Opinion

Trump: Slaughterer of Sacred Cows or Prattler?

It is not clear how the conflict in NATO will end and how the trade war with China will be resolved – both of them issues targeted by presidential tough talk

U.S. President Donald Trump. The UAE wants to be in the good graces of the White House even after he is no longer in office.
Pablo Martinez Monsivais/AP

It’s true that U.S. President Donald Trump is a loud, rude and really unpleasant man. But perhaps these are the qualities demanded of a person who positions himself as a slaughterer of sacred cows at a dizzying pace – see: Iran, North Korea, NATO and China.

The North Atlantic Treaty Organization was founded in 1949 to counter the threat posed by the Soviet Union. Nowadays the threats are somewhat different. They are coming from Iran, North Korea, Islamic terror – but also from Russia. The problem is that Europe’s wealthy nations would rather not fund NATO. They pay very little compared to the United States, which bears most of the burden. For example, Germany, which has the largest economy in Europe, spends only 1.2 percent of its gross domestic product on defense. The United States spends 4 percent. Israel, by comparison, spends 6 percent.

Many American presidents have demanded that Europe increase its defense outlays and share of NATO funding, but its leaders smiled politely and did nothing. They would prefer to spend more on welfare, health and infrastructure. As far as they were concerned, the Americans could pay and even sacrifice its sons to defend the Western world.

But Trump isn’t prepared to have this situation continue and told the leaders as much to their faces. During the NATO conference in Brussels last week, he announced that he wouldn’t renew America's commitment to the defense alliance if they didn’t significantly increase their defense spending. They said they would do so – but it’s all talk.

Another sacred cow is relations with China. During his election campaign, Trump said he would not allow China to continue to levy customs fees on imports from the United States. He also objects to the Chinese government subsidizing Chinese exports. This is a policy that undermines American industry, which cannot compete under such unfair conditions.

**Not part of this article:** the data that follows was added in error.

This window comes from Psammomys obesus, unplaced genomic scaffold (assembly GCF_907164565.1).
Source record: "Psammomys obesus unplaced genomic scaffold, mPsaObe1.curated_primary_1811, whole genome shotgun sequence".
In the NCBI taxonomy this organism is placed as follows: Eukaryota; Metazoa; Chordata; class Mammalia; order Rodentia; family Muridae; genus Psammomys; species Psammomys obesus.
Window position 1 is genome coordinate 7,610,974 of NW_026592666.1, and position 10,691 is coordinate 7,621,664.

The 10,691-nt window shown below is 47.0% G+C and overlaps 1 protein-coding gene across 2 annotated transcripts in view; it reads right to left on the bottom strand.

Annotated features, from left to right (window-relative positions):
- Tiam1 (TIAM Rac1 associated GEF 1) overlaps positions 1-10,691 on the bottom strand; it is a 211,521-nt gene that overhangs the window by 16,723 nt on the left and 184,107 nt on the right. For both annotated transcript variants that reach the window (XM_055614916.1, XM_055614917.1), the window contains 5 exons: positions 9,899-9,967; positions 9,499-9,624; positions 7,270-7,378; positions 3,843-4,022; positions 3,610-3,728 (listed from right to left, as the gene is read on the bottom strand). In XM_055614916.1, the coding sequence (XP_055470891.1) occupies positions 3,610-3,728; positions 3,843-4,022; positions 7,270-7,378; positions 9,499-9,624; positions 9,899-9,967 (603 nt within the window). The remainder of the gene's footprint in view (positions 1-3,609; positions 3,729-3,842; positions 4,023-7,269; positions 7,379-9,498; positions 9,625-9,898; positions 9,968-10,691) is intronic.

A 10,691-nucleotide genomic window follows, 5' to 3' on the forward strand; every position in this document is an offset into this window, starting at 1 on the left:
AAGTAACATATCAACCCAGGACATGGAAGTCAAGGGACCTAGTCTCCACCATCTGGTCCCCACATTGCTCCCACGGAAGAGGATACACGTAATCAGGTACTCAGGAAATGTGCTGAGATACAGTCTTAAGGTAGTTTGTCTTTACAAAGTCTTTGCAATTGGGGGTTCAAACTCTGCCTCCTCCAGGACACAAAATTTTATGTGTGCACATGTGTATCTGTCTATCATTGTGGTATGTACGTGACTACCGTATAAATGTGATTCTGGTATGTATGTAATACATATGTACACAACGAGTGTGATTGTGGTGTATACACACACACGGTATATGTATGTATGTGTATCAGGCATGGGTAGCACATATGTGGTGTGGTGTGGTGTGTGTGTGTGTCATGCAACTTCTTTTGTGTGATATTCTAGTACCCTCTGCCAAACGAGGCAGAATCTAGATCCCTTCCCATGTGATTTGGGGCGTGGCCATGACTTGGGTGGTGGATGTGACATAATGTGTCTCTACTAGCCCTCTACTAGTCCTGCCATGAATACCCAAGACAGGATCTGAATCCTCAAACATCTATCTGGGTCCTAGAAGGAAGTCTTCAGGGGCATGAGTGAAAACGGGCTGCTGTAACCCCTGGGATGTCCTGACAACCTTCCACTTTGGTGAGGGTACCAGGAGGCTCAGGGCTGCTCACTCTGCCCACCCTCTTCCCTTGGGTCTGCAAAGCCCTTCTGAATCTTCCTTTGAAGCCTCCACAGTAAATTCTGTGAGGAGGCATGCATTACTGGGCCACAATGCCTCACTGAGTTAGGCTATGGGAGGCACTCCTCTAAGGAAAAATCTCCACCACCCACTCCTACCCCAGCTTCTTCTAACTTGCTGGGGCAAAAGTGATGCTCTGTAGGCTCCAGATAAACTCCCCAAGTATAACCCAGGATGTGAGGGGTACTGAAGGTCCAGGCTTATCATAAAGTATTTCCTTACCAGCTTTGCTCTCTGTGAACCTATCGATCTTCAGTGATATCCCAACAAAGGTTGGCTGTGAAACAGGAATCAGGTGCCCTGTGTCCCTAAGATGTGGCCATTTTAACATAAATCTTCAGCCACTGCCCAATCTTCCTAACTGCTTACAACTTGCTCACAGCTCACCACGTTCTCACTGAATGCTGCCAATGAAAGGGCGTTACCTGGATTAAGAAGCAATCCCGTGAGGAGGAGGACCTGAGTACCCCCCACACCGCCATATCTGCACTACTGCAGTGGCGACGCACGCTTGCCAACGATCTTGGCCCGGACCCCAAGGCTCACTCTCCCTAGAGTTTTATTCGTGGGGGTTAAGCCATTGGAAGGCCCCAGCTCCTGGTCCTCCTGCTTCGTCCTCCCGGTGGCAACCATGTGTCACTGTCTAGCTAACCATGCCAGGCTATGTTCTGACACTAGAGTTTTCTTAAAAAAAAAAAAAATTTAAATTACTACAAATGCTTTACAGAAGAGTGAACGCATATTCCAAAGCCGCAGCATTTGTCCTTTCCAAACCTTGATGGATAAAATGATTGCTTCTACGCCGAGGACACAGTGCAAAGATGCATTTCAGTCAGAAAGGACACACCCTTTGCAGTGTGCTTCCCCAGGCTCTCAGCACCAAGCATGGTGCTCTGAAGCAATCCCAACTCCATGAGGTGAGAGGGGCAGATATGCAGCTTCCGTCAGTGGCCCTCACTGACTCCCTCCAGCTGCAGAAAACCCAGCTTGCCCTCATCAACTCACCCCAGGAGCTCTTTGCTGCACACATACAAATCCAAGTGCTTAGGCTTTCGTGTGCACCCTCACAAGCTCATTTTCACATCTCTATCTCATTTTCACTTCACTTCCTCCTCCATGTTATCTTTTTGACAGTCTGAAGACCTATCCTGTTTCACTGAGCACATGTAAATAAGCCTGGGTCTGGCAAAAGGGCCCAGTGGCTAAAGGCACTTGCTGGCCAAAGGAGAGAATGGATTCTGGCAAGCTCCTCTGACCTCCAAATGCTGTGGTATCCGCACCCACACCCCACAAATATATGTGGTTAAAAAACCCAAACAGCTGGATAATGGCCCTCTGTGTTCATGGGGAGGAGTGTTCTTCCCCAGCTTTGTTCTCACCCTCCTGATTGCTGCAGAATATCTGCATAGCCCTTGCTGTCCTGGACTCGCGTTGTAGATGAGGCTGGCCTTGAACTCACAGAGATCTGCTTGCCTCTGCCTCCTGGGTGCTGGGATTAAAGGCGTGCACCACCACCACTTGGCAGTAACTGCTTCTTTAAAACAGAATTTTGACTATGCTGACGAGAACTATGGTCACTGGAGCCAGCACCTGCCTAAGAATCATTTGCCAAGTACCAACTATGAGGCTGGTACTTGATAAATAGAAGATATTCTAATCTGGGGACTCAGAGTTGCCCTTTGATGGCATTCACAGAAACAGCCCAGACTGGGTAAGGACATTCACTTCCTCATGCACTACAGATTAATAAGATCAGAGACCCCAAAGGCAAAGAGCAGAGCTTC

These tariffs lead to the closure of efficient and successful U.S. factories that could be exporting cars to China, for example, if it weren’t for these levies. The export subsidies also undermine American factories that manufacture goods for the domestic market.

The Chinese government also maintains an artificially low exchange rate for the yuan to facilitate the penetration of Chinese products into the U.S. market. China is thus undermining the natural equilibrium of the market, distorting the way U.S. manufacturers must allocate resources in order to function. As a result, thousands of American factories closed and millions of workers were laid off in Middle America – the so-called Rust Belt, where most of Trump’s supporters are concentrated.

Obviously, a world without customs levies would be better. Obviously, we would prefer a world of free trade that would allow every country to produce the goods and services they excel at, while importing the goods and services they are less proficient at producing. That would be the optimal situation, in which every country’s standard of living would rise. That’s why many economists oppose Trump’s recent move to raise customs duties on Chinese goods.

The economists’ fear is that China will retaliate by imposing new and even higher tariffs on imports from the United States, resulting in a trade war between the two giants that will wreak huge damage upon their economies and the global economy.

But there is also the possibility that Trump is going to the brink so as to pressure China to return to negotiations and agree to reduce overall tariffs and cut export subsidies. China is already showing signs of flexibility. It has said it doesn’t want a trade war. It knows it is much more dependent on exports than the United States. China’s stock markets have meanwhile plummeted and the yuan has weakened against the dollar.

But nothing has been decided yet. It is not clear how the conflict in NATO will end and how the trade war with China will be resolved. The results will indicate whether Trump is just talking big, or whether he will actually slaughter some sacred cows.